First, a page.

After three days of oral arguments, the Supreme Court’s conservative justices generally seemed skeptical of the constitutionality of the federal health reform law while liberal justices often came to the law’s defense.

Supreme Court Seems Likely To Rule on Law This Year

On the first day of oral arguments in the Supreme Court case against the federal health reform law, justices seemed supportive of the idea that they can rule on the law now, rather than defer judgment until after its penalties take effect. The arguments focused on whether the tax anti-injunction act — which states that cases cannot be brought until a plaintiff has paid a tax — prevents the court from ruling until 2015.

Both opponents of the law and the White House have argued that the law does not apply and have urged the Supreme Court to hear the case now rather than wait.

Individual Mandate

Day two featured U.S. Solicitor General Donald Verrilli responding to skeptical questions from the court’s conservative justices. The conservative justices appeared doubtful of Congress’ power to mandate that U.S. residents purchase health coverage. The court’s liberal justices weighed in numerous times to further the government’s argument that it has the power to compel citizens to purchase coverage.


The third day featured the justices hearing arguments focused on the issue of severability – whether the rest of the law can stand if the individual mandate is struck down.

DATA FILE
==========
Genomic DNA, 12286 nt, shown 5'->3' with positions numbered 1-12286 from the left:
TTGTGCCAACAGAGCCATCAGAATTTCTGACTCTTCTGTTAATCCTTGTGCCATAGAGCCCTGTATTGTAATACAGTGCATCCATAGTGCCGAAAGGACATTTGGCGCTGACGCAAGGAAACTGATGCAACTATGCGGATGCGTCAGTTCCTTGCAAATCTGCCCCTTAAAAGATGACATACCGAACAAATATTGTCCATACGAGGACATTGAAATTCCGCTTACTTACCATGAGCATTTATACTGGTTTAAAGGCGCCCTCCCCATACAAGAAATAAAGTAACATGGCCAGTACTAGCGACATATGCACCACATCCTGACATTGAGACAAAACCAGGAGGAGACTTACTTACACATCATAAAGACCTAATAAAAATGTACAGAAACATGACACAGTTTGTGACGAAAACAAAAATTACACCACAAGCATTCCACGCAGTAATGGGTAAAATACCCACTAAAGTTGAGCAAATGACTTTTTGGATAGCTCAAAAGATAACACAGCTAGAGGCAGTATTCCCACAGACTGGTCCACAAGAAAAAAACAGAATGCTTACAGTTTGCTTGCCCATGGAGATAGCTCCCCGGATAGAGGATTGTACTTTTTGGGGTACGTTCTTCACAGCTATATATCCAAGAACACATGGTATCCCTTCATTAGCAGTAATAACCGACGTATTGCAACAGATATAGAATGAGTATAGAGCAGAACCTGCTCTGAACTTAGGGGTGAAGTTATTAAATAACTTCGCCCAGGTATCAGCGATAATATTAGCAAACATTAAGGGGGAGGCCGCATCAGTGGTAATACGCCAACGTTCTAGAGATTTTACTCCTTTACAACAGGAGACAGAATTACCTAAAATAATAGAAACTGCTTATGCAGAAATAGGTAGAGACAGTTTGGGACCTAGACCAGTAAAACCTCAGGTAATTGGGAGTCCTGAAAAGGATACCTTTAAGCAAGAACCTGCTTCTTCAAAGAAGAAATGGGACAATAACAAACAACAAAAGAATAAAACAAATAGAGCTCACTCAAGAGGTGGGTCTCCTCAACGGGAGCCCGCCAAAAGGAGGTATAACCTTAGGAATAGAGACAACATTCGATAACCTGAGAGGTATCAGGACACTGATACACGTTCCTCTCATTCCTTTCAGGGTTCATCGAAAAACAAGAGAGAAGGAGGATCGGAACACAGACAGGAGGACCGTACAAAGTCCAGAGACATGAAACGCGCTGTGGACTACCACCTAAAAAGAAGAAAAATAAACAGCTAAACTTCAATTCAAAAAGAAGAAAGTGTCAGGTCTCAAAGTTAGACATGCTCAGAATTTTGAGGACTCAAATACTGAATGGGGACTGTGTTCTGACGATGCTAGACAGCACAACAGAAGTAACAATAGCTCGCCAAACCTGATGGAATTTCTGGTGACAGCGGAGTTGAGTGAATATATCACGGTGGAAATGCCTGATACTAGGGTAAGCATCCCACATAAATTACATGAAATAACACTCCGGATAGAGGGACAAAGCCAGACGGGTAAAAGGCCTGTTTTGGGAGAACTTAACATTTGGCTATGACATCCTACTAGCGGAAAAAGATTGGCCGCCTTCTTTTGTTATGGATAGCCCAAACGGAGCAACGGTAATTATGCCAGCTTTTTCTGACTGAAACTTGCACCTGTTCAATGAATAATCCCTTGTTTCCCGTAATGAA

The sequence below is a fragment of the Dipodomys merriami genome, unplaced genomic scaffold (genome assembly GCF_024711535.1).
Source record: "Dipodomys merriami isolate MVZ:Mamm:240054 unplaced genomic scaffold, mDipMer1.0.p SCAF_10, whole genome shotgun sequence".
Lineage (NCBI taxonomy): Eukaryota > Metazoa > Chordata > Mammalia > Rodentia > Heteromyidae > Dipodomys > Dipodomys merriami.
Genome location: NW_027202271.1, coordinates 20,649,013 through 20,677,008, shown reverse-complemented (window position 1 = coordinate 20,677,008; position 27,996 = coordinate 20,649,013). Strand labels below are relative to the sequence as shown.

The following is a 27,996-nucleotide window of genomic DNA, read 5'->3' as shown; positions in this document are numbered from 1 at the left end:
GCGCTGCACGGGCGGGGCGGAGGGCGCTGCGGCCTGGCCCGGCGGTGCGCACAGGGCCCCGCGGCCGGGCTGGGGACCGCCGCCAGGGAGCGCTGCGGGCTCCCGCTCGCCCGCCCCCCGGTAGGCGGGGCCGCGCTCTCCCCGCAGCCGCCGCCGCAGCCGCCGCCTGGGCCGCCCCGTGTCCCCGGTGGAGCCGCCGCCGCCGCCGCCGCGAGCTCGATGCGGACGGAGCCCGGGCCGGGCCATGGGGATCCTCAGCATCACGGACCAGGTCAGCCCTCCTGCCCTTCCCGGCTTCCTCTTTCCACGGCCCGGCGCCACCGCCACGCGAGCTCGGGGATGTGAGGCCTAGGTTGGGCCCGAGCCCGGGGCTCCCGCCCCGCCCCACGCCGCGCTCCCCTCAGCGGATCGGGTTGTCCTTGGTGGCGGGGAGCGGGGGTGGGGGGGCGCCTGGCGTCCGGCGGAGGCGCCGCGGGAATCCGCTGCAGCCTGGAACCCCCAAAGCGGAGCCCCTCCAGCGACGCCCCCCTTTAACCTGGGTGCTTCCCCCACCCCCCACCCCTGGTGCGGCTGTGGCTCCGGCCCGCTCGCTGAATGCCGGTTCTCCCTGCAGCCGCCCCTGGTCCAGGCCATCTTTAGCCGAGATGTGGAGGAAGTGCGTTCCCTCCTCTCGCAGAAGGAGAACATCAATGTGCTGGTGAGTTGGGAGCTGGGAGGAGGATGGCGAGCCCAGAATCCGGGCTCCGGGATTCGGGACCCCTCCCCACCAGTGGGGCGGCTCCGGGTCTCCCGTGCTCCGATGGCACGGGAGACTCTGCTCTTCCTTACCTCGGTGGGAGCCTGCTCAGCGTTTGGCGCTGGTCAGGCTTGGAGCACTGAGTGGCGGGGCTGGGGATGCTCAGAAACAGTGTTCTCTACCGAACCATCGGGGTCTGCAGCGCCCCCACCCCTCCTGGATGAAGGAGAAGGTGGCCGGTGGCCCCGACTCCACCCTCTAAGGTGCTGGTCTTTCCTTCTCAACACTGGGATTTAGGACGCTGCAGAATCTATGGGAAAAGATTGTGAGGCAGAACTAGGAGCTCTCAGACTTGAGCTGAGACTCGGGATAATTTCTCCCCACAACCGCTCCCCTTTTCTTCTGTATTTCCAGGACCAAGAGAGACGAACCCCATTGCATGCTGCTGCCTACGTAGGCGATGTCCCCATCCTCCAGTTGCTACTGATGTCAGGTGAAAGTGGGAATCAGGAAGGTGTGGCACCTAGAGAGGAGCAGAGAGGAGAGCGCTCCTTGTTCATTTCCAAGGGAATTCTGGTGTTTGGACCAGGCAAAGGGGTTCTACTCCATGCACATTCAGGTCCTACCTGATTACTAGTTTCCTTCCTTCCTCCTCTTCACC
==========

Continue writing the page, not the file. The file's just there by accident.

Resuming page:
At least five justices “seemed open” to allowing the remainder of the overhaul to stand even if the individual mandate is deemed unconstitutional. Some observers noted that the justices’ openness to allowing other provisions to stand could indicate that they have accepted that the individual mandate will be struck down. Many observers said it seemed as if the justices were struggling with whether to attempt to salvage the remaining pieces of the overhaul or just toss the law out completely.

What’s Next

The justices will release their decision in June. In the meantime you can join each of the members of the AASM Board of Directors in supporting sleep medicine-friendly legislators in their Congressional elections by contributing to the AASM PAC. The AASM is a bi-partisan political action committee that seeks to open doors for expressing our viewpoints and the need for and value of sleep care services for our individual patients, sleep care research and sleep-related public health implications. If you would like to donate, please go to our webpage at: